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Climate Policy is Happening, Climate Science Needs to Keep Up
A new report today in advance of COP-26 shares good news on policy, with profound implications for climate research
Sometime in the not-too-distant future, when we look back at how we solved climate change, there is a good chance that 2016 will be looked at as the year when our expectations for our collective climate future hit rock bottom. That year, under the UN Framework Convention on Climate Change (FCCC), whose 26th Conference of Parties starts this week in Glasgow, expectations were that by 2030 global emissions of greenhouse gases could reach 62 gigatons (CO2-eq). Things looked pretty grim.
But in the five years since, it is absolutely incredible how quickly expectations have changed for the better. In its latest update, the FCCC reports that by global emissions of greenhouse gases in 2030 could be as low as 51.5 GtCO2, a 17% reduction in expectations in just five years. You can see this in the figure below from this year’s FCCC report. Of course, the only things guaranteed in life are death and taxes, but the change of expectations in such a short time is perhaps the most remarkable aspect of climate policy that almost no one is talking about. It is even possible that global emissions have or will soon peak.
The incredible shift in expectations has stunned even close observers. Dr. Simon Evans of Carbon Brief observes that today, “more than three-quarters of global CO2 emissions are covered by net-zero pledges.” He says of the chart of net-zero commitments shown in the Tweet below, “I would never have believed you if, at COP21 [in 2015], you'd told me I would be making this chart today.”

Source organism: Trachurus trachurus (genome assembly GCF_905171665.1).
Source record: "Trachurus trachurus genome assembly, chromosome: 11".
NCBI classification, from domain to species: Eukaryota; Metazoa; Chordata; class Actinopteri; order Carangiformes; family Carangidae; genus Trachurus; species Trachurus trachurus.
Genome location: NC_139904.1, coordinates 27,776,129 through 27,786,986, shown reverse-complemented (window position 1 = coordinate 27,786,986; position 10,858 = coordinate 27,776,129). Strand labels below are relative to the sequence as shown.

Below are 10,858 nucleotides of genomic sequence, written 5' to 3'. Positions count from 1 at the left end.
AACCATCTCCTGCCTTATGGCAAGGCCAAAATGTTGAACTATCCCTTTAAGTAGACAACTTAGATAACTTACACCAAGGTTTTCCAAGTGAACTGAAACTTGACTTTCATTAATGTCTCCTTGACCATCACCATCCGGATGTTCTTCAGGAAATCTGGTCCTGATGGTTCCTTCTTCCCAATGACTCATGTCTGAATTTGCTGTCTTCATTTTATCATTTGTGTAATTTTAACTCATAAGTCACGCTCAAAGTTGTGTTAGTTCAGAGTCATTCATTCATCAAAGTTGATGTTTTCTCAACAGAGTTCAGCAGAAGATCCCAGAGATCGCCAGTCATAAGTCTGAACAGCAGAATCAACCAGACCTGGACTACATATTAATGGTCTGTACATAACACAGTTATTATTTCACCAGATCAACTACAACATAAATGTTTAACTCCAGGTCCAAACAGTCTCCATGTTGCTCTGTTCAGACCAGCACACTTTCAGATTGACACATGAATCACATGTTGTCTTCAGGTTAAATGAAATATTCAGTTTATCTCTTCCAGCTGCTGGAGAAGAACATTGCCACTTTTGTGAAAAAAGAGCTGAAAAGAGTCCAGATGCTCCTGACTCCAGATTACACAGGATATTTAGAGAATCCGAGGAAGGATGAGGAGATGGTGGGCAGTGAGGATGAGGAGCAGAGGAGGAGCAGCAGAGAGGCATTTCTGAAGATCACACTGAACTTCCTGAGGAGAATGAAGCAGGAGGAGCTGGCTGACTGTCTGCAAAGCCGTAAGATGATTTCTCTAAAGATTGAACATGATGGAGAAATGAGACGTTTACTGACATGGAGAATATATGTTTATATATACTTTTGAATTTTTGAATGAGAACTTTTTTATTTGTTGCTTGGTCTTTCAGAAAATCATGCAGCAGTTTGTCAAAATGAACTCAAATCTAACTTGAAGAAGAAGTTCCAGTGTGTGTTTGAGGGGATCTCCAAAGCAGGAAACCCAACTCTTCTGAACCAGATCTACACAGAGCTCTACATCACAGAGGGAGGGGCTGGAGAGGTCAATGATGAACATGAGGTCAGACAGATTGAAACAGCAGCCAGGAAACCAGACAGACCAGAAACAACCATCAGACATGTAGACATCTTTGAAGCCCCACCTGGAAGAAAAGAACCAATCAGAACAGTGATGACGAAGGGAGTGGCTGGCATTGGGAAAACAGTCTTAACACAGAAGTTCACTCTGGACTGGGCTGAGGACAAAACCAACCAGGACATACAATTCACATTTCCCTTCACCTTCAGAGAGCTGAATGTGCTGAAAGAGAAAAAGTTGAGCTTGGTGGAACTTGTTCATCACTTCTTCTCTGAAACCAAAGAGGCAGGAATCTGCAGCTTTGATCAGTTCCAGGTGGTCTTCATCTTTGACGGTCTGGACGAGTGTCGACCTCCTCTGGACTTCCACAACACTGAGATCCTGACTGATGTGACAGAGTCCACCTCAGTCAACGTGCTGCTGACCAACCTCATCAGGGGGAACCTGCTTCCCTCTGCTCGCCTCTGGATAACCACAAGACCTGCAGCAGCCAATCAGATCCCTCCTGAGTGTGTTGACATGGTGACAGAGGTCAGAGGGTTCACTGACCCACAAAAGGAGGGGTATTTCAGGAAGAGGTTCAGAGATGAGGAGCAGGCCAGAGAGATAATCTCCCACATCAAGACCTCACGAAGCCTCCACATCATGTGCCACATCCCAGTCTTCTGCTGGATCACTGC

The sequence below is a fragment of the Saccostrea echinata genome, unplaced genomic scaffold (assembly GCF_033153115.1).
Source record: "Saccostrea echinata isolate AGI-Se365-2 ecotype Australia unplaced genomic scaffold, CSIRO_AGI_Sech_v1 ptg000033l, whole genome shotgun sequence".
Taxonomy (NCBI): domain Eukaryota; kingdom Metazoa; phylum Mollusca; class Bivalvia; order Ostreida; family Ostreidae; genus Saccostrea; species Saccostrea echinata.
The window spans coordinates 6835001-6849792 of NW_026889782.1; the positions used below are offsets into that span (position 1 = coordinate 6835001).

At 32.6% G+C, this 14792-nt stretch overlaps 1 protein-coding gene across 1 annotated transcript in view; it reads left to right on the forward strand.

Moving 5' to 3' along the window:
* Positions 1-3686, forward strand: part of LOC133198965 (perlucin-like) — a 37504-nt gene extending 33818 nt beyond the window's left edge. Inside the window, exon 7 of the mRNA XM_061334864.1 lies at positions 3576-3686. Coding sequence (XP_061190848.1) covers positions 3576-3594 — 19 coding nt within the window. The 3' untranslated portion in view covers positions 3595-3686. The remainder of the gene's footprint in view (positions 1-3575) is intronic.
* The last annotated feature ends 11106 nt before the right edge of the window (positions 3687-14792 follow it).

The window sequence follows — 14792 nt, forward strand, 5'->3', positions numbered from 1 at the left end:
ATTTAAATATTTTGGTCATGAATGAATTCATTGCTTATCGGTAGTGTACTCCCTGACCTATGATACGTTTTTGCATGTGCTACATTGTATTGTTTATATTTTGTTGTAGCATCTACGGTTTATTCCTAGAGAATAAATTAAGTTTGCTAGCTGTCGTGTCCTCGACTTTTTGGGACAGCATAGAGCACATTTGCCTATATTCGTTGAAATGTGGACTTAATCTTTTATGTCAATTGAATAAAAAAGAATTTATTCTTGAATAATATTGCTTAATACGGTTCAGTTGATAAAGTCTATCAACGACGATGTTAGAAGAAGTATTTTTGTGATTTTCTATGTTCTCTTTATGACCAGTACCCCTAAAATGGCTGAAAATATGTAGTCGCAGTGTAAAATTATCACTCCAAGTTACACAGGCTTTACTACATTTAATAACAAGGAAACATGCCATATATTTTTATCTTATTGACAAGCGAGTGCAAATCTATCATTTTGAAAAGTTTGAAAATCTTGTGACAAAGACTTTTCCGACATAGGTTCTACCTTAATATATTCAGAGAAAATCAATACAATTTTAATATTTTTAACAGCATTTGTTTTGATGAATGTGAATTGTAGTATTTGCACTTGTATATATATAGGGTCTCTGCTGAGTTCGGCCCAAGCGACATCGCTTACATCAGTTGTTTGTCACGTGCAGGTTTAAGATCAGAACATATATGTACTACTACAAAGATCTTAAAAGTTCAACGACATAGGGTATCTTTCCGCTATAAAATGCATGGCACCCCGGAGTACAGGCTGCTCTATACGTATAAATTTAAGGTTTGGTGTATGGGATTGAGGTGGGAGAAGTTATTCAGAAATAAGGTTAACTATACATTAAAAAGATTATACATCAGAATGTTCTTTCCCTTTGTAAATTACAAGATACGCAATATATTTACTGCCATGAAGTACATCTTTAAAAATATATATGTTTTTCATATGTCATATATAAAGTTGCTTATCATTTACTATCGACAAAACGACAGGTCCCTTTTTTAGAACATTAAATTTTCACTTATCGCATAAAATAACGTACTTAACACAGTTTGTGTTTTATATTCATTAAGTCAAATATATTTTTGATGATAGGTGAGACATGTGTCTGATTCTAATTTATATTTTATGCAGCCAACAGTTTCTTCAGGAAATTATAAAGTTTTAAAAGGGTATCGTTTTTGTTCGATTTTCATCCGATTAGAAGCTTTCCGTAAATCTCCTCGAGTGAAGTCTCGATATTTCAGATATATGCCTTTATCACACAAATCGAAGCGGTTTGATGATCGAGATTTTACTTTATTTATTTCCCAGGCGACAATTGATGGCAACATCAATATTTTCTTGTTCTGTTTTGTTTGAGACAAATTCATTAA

Believe it. We are in a new world.
What happened? Two things.
First, the real world has changed much faster than anticipated. Technological and economic progress in energy technologies such as wind and solar has advanced much faster than many expected. In parallel, and even less foreseen, the global reliance on coal energy has changed dramatically, with rapid decreasing reliance on coal and commitments to coal, even as China and India (in particular) continue to rely heavily on the dirty fuel. But even in those countries, coal’s future appears limited. Of course, replacing coal with natural gas would dramatically reduce carbon dioxide emissions in the short term, but to achieve net-zero targets, eventually emissions from gas will also have to be eliminated. Achieving net-zero carbon dioxide remains a massive challenge.
Second, our imagined world also has changed much faster than expected. In particular, we now know that our collective earlier expectations for future emissions growth were overly pessimistic. For instance, the near-term emissions scenarios of the International Energy Agency have in recent years been successively revised down, even before the COVID-19 pandemic. More generally, the scenarios that underlie much of the work of the Intergovernmental Panel on Climate Change and the research that it assesses are grossly out-of-date. In particular, across the board they depend on a core assumption of increased coal consumption through the rest of the 21st century. That’s not going to happen.
This latter point should force a rethink of the current prioritization of studies in climate research, which lean heavily on these out-of-date scenarios. Consider that the top priorities for climate research in climate modeling emphasize the extreme scenarios in blue in the figure below. But in contract, the expectations of the FCCC released today (in red) are much closer to the middle scenario in black.